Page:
The first summer I started writing for Gurl.com was the summer of the Trayvon Martin verdict. Police brutality (or, in that case, wannabe police) certainly wasn’t new, but social media helped turn a story that could have stayed relatively unknown in some local Florida paper, into an international one. I wrote about the social media reactions, about how Trayvon’s death hit close to home as a black woman, and kept it moving. I didn’t expect to write another post the next summer about Mike Brown, or about Eric Garner. I didn’t expect to write about the Spring Valley incident, in which a black teen girl was violently thrown to the ground by a school officer, and I didn’t expect to write about the Baltimore Riots in the wake of Freddie Gray’s death either. And who could forget Sandra Bland? But here I am again, with another post, about another black person who was killed by the police. Last night, 37-year-old Alton Sterling was shot and killed by a Baton Rouge, Louisiana police officer. He leaves behind a wife and children.
We’re still waiting for more details to emerge, including whether or not Sterling had a gun on his person and whether he truly threatened someone with it, which allegedly prompted the 911 call. But from the video that emerged, it’s pretty clear that Sterling was pinned to the ground by the officers when one of them shouted “He’s got a gun!” before and shooting Sterling multiple times. How a police officer felt as if his life was in immediate danger when Sterling was pinned, I’m not sure. But aren’t police officers supposed to de-escalate situations and attempt to disarm suspects instead of shooting them in the chest? My cynical side says, “Pfft, not if you’re black!” and I won’t apologize for it. On top of that, the police officers’ body cameras allegedly fell off during the scuffle, so the only video proof we have of the incident was from a spectator. What if this incident wasn’t filmed? What if this became another story that stayed hush hush and never left the Baton Rouge rumor mill? I shudder to think, but most depressingly, I know that this won’t be the last time a black person’s death at the hands of the police will become a hashtag.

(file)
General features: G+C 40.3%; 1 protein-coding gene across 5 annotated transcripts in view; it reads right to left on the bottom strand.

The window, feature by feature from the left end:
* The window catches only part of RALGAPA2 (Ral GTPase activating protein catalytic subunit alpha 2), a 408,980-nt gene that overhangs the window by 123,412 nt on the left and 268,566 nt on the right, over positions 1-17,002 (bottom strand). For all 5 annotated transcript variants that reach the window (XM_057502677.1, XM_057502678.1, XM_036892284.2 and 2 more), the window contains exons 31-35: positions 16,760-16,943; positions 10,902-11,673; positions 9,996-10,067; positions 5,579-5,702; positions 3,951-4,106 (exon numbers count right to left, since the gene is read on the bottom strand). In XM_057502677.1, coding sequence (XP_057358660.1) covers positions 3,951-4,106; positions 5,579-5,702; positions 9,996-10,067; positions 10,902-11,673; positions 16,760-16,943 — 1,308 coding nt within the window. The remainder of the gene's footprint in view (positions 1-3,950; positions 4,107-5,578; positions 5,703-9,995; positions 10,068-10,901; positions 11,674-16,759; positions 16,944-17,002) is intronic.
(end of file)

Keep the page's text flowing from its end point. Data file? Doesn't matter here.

For a little more context about the situation and some food for thought regarding police brutality and racism, check out these 17 tweets. It’s time to wake up and acknowledge that racism is still a massive problem in America, and people are actually dying because of it.
1. We’re tired.
How many more times must this happen for us to matter? How many more must we lose?
BLACK. LIVES. MATTER. #AltonSterling
— Zendaya (@Zendaya) July 6, 2016
2. This statistic is absolutely staggering.
— one hundred emoji (@maharajaz) July 6, 2016
3. This short video delves into the way white and black Americans perceive racism in America very differently from each other.
— Fusion (@Fusion) July 6, 2016
4. People were sincerely more outraged by a zoo killing a gorilla than they are by a man getting killed by the police under suspicious circumstances.
Gorilla killed & those folks screamed "They didn't have to shoot him". Black man killed by cops & all they say is "Why was he resisting?"
— Angry Man (@AngryBlkManDC) July 6, 2016
5. Just a reminder that behind every person killed by the police, is a family that has to deal with the aftermath. Sterling’s teen son shouldn’t have to deal with this.
— CNN (@CNN) July 6, 2016
6. How are body cams coming off so easily? It’s 2016, we have the technology to prevent that from happening.
2 officers wearing body cams…*both* body cams fell off…
— Angry Black Hoe-Mo (@angryblackhoemo) July 6, 2016
"He had a gun!" So does the right to bear arms rhetoric that you all used last week only apply to white skin? #AltonSterling
— Black Girl Culture (@blxckgirlbeauty) July 6, 2016
8. BTW, girls/women are victims of police brutality, too. Look up Rekia Boyd.
Black women and girls are not invulnerable to police brutality. Stop spreading this false narrative. It's blatant erasure.
— thottimus prime (@delafro_) July 6, 2016
— deray mckesson (@deray) July 6, 2016
10. This is systematic racism in practice. Open your eyes, guys.
When Police Officers kill black men repeatedly and walk free, that's institutional racism. The institution protects them. #AltonSterling
— Dr Dipo Awojide (@OgbeniDipo) July 6, 2016
11. I’ve seen a disturbing number of people justify this shooting. It’s actually nauseating.
If you're trying to justify a cop shooting #AltonSterling point blank in the head like that, your humanity is in serious question. Just stop
— Dena Takruri (@Dena) July 6, 2016
12. Every. Time.
— linds in wonderland (@lindseysaidit) July 6, 2016
13. Sad but probably true.
It's gonna take a fucked up black cop killing a innocent white man on camera for people to realize this shit is wrong I guess
— Ty Dolla $ign (@tydollasign) July 6, 2016
14. Why aren’t more police officers calling out bad police practices?
— HOT 97 (@HOT97) July 6, 2016
15. On that note…
it’s way past time for us as a nation to hold perpetrators of racist violence accountable– ESPECIALLY if they’re hiding behind a badge.
— meredith graves (@gravesmeredith) July 6, 2016
16. Police brutality isn’t new, at all. Sometimes we even joke about it to ease the pain.
— Big Crutches (@CoryTownes) July 6, 2016
17. Hopefully, the Alton Sterling trial doesn’t have the same ending.
— ITSBIZKIT (@itsbizkit) July 6, 2016
What do you think should be done to prevent police brutality? Tell us in the comments!